Microsoft announced today that it has released new versions of many Microsoft 365 for Mac apps that run natively on new M1-based Macs.
“Now our core flagship Office apps—Outlook, Word, Excel, PowerPoint, and OneNote—will run faster and take full advantage of the performance improvements on new Macs, making you even more productive on the latest MacBook Air, 13-inch MacBook Pro, and Mac mini,” Microsoft’s Bill Doll announced. “The new Office apps are Universal, so they will continue to run great on Macs with Intel processors. The apps are not only speedy, but they also look fantastic as they have been redesigned to match the new look of macOS Big Sur.”
Microsoft Teams, meanwhile, is still an Intel-only application on Mac, so it runs under the M1’s Rosetta 2 translation layer. But Microsoft says that it is working on a universal app version of Teams for M1-based Macs and will share more news as work progresses.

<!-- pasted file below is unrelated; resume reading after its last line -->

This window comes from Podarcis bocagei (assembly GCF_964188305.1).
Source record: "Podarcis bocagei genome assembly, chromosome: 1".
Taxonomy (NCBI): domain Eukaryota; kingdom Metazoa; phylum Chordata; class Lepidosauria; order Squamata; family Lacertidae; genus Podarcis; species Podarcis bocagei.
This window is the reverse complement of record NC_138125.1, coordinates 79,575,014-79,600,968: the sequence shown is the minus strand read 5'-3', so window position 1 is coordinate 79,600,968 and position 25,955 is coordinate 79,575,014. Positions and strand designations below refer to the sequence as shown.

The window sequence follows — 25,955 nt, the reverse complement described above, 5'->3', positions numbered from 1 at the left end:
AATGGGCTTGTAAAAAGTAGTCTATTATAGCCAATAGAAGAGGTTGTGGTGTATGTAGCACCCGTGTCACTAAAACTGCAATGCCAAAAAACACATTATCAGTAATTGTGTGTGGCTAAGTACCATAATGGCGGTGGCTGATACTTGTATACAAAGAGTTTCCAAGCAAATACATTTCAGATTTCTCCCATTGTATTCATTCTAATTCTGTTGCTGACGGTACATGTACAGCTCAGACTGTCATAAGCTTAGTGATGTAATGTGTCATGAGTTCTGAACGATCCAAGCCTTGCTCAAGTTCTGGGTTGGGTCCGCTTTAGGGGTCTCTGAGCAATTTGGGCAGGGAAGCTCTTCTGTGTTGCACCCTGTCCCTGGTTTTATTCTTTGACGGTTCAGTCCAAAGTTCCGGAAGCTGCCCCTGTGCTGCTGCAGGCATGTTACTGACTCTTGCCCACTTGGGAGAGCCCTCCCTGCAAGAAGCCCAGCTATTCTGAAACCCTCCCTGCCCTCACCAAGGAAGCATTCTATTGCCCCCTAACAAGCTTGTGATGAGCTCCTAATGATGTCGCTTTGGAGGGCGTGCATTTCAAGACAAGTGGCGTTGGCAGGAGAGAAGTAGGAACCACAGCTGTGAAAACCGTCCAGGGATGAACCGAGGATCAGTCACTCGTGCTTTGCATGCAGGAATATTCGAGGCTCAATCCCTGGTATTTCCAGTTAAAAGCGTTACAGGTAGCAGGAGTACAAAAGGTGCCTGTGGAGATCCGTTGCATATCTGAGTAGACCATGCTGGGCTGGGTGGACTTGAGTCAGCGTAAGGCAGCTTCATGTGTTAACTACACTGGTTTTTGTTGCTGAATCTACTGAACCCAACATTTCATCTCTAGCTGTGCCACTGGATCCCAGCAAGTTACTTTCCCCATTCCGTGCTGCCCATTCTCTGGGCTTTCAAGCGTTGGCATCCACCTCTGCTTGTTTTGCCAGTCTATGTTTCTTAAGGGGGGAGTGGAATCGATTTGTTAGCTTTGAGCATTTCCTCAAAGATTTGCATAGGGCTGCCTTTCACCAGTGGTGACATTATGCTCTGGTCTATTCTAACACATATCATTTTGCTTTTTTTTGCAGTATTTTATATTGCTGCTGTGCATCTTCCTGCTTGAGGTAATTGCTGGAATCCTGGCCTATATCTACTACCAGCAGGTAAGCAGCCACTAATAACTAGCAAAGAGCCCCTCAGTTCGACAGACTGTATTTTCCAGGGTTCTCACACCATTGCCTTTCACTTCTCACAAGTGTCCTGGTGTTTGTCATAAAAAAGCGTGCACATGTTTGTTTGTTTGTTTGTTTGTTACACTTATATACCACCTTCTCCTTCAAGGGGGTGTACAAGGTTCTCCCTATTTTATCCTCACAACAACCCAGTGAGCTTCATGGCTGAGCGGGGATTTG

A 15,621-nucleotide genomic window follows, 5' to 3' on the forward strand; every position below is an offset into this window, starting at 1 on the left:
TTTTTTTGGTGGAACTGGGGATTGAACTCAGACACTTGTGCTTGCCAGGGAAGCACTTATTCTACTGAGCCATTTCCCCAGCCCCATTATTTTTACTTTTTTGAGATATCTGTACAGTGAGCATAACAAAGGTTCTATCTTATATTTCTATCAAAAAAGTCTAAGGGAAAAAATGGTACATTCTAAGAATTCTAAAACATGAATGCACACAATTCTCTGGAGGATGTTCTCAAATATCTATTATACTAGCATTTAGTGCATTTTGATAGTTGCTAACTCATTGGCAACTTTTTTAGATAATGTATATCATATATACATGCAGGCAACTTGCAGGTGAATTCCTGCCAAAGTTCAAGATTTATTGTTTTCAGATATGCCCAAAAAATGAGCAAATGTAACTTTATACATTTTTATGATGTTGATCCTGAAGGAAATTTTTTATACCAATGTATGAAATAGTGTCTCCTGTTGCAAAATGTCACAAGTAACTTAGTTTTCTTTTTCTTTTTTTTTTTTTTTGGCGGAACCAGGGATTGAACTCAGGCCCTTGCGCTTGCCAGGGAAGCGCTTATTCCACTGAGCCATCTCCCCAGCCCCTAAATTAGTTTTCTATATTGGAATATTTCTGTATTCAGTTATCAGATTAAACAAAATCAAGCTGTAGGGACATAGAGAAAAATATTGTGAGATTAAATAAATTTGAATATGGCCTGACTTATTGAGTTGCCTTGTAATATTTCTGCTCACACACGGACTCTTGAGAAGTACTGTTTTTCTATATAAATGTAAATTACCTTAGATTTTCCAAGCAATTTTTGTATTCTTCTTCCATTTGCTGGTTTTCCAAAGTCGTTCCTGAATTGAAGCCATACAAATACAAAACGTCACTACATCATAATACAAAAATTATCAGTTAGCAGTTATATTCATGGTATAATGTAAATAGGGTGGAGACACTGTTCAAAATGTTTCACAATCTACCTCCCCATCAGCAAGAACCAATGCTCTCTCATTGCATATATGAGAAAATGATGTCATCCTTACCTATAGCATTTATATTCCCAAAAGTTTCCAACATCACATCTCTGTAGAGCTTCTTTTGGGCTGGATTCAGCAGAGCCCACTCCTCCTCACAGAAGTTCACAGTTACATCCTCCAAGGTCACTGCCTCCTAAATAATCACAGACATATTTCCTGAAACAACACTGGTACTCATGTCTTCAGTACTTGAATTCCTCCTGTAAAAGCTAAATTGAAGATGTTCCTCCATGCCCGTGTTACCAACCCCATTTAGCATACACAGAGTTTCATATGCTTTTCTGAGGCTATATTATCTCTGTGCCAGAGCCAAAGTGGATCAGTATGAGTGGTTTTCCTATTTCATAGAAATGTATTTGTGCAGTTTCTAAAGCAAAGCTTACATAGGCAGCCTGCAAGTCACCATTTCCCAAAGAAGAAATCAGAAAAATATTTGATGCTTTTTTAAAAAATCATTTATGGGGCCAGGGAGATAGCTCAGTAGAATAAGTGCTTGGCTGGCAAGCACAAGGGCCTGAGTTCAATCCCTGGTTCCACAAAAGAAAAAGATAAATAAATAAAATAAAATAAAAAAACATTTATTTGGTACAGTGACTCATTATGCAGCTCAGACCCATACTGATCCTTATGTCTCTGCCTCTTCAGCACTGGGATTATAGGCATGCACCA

In addition to the M1 news, Microsoft also revealed that has created an updated Office Start experience for Word, Excel, PowerPoint, and OneNote on Mac that incorporates its Fluent UI design system and will ship next month. “Experiences that feel both unmistakably Microsoft 365 and include elements that are native to the look of macOS so they are also unmistakably made for Mac,” Doll says.
Additionally, the new Outlook for Mac will soon support iCloud accounts for the first time, letting customers organize work and personal emails, contacts, and calendars together in one app. This feature will arrive “in the coming weeks,” Microsoft says.
Finally, Microsoft is also bringing Tell Me, a feature in the Windows and Web versions of Office, to the Mac.
“Tell Me is a search box that quickly gets you to the Office tools you need or actions you want to take by just typing what you are looking for in Word, Excel, PowerPoint, or OneNote for Mac,” Doll explains. “Microsoft Search in the new Outlook for Mac allows you to type out your query or question using [the] language you use every day to find emails, events, and files—no fancy syntax needed.”